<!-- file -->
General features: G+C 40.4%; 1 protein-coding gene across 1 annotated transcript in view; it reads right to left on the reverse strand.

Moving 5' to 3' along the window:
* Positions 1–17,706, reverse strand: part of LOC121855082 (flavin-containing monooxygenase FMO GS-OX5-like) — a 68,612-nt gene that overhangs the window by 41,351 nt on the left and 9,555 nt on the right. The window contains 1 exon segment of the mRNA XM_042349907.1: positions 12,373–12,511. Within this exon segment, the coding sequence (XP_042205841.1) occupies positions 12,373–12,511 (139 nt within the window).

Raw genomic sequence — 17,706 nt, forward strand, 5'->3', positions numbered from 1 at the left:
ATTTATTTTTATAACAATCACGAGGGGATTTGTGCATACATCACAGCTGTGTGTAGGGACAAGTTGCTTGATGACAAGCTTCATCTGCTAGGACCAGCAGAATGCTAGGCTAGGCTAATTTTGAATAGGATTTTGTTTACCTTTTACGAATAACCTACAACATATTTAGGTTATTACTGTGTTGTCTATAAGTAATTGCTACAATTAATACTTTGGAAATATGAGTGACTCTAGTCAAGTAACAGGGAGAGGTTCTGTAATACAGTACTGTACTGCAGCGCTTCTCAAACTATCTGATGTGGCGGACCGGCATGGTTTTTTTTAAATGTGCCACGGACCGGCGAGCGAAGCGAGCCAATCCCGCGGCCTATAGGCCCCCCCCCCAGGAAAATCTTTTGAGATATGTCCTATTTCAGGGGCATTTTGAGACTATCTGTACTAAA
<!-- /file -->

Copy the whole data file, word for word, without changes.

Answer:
General features: G+C 40.4%; 1 protein-coding gene across 1 annotated transcript in view; it reads right to left on the reverse strand.

Moving 5' to 3' along the window:
* Positions 1–17,706, reverse strand: part of LOC121855082 (flavin-containing monooxygenase FMO GS-OX5-like) — a 68,612-nt gene that overhangs the window by 41,351 nt on the left and 9,555 nt on the right. The window contains 1 exon segment of the mRNA XM_042349907.1: positions 12,373–12,511. Within this exon segment, the coding sequence (XP_042205841.1) occupies positions 12,373–12,511 (139 nt within the window).

Raw genomic sequence — 17,706 nt, forward strand, 5'->3', positions numbered from 1 at the left:
ATTTATTTTTATAACAATCACGAGGGGATTTGTGCATACATCACAGCTGTGTGTAGGGACAAGTTGCTTGATGACAAGCTTCATCTGCTAGGACCAGCAGAATGCTAGGCTAGGCTAATTTTGAATAGGATTTTGTTTACCTTTTACGAATAACCTACAACATATTTAGGTTATTACTGTGTTGTCTATAAGTAATTGCTACAATTAATACTTTGGAAATATGAGTGACTCTAGTCAAGTAACAGGGAGAGGTTCTGTAATACAGTACTGTACTGCAGCGCTTCTCAAACTATCTGATGTGGCGGACCGGCATGGTTTTTTTTAAATGTGCCACGGACCGGCGAGCGAAGCGAGCCAATCCCGCGGCCTATAGGCCCCCCCCCCAGGAAAATCTTTTGAGATATGTCCTATTTCAGGGGCATTTTGAGACTATCTGTACTAAA